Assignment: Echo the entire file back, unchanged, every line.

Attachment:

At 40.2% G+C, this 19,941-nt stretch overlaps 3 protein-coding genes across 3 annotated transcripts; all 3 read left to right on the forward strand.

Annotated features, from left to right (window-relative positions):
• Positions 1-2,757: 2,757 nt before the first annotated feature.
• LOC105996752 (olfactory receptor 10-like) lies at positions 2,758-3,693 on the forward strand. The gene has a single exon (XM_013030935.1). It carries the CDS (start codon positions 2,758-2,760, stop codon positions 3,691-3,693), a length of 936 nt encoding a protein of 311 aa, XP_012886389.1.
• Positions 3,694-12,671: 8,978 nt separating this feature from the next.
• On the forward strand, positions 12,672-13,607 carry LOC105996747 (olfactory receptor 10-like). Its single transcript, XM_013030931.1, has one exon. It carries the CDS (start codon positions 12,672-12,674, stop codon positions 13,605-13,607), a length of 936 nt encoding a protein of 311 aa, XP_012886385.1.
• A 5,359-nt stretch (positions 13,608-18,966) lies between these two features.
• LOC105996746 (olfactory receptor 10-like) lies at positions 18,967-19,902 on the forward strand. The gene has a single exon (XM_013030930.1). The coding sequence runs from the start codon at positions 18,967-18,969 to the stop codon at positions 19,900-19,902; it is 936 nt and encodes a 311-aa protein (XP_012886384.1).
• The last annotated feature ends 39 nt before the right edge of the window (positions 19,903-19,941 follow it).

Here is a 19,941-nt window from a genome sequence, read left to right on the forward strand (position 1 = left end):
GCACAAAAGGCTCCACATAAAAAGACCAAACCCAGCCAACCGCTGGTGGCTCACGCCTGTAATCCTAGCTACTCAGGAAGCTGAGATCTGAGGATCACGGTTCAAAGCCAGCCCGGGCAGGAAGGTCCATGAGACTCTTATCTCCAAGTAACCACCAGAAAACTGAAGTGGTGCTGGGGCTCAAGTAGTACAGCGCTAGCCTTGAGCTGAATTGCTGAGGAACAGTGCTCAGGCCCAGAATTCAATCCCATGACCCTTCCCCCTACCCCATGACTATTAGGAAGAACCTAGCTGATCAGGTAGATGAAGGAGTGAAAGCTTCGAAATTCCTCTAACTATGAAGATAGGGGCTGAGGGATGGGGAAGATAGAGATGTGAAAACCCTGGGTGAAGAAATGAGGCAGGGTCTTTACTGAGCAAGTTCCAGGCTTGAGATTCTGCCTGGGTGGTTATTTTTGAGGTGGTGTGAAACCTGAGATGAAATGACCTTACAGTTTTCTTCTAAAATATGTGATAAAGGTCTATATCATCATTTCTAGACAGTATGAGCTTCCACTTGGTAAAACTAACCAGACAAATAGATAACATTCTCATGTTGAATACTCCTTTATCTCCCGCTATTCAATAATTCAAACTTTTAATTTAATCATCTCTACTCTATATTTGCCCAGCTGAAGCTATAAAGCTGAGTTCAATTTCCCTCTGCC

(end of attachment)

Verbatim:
At 40.2% G+C, this 19,941-nt stretch overlaps 3 protein-coding genes across 3 annotated transcripts; all 3 read left to right on the forward strand.

Annotated features, from left to right (window-relative positions):
• Positions 1-2,757: 2,757 nt before the first annotated feature.
• LOC105996752 (olfactory receptor 10-like) lies at positions 2,758-3,693 on the forward strand. The gene has a single exon (XM_013030935.1). It carries the CDS (start codon positions 2,758-2,760, stop codon positions 3,691-3,693), a length of 936 nt encoding a protein of 311 aa, XP_012886389.1.
• Positions 3,694-12,671: 8,978 nt separating this feature from the next.
• On the forward strand, positions 12,672-13,607 carry LOC105996747 (olfactory receptor 10-like). Its single transcript, XM_013030931.1, has one exon. It carries the CDS (start codon positions 12,672-12,674, stop codon positions 13,605-13,607), a length of 936 nt encoding a protein of 311 aa, XP_012886385.1.
• A 5,359-nt stretch (positions 13,608-18,966) lies between these two features.
• LOC105996746 (olfactory receptor 10-like) lies at positions 18,967-19,902 on the forward strand. The gene has a single exon (XM_013030930.1). The coding sequence runs from the start codon at positions 18,967-18,969 to the stop codon at positions 19,900-19,902; it is 936 nt and encodes a 311-aa protein (XP_012886384.1).
• The last annotated feature ends 39 nt before the right edge of the window (positions 19,903-19,941 follow it).

Here is a 19,941-nt window from a genome sequence, read left to right on the forward strand (position 1 = left end):
GCACAAAAGGCTCCACATAAAAAGACCAAACCCAGCCAACCGCTGGTGGCTCACGCCTGTAATCCTAGCTACTCAGGAAGCTGAGATCTGAGGATCACGGTTCAAAGCCAGCCCGGGCAGGAAGGTCCATGAGACTCTTATCTCCAAGTAACCACCAGAAAACTGAAGTGGTGCTGGGGCTCAAGTAGTACAGCGCTAGCCTTGAGCTGAATTGCTGAGGAACAGTGCTCAGGCCCAGAATTCAATCCCATGACCCTTCCCCCTACCCCATGACTATTAGGAAGAACCTAGCTGATCAGGTAGATGAAGGAGTGAAAGCTTCGAAATTCCTCTAACTATGAAGATAGGGGCTGAGGGATGGGGAAGATAGAGATGTGAAAACCCTGGGTGAAGAAATGAGGCAGGGTCTTTACTGAGCAAGTTCCAGGCTTGAGATTCTGCCTGGGTGGTTATTTTTGAGGTGGTGTGAAACCTGAGATGAAATGACCTTACAGTTTTCTTCTAAAATATGTGATAAAGGTCTATATCATCATTTCTAGACAGTATGAGCTTCCACTTGGTAAAACTAACCAGACAAATAGATAACATTCTCATGTTGAATACTCCTTTATCTCCCGCTATTCAATAATTCAAACTTTTAATTTAATCATCTCTACTCTATATTTGCCCAGCTGAAGCTATAAAGCTGAGTTCAATTTCCCTCTGCC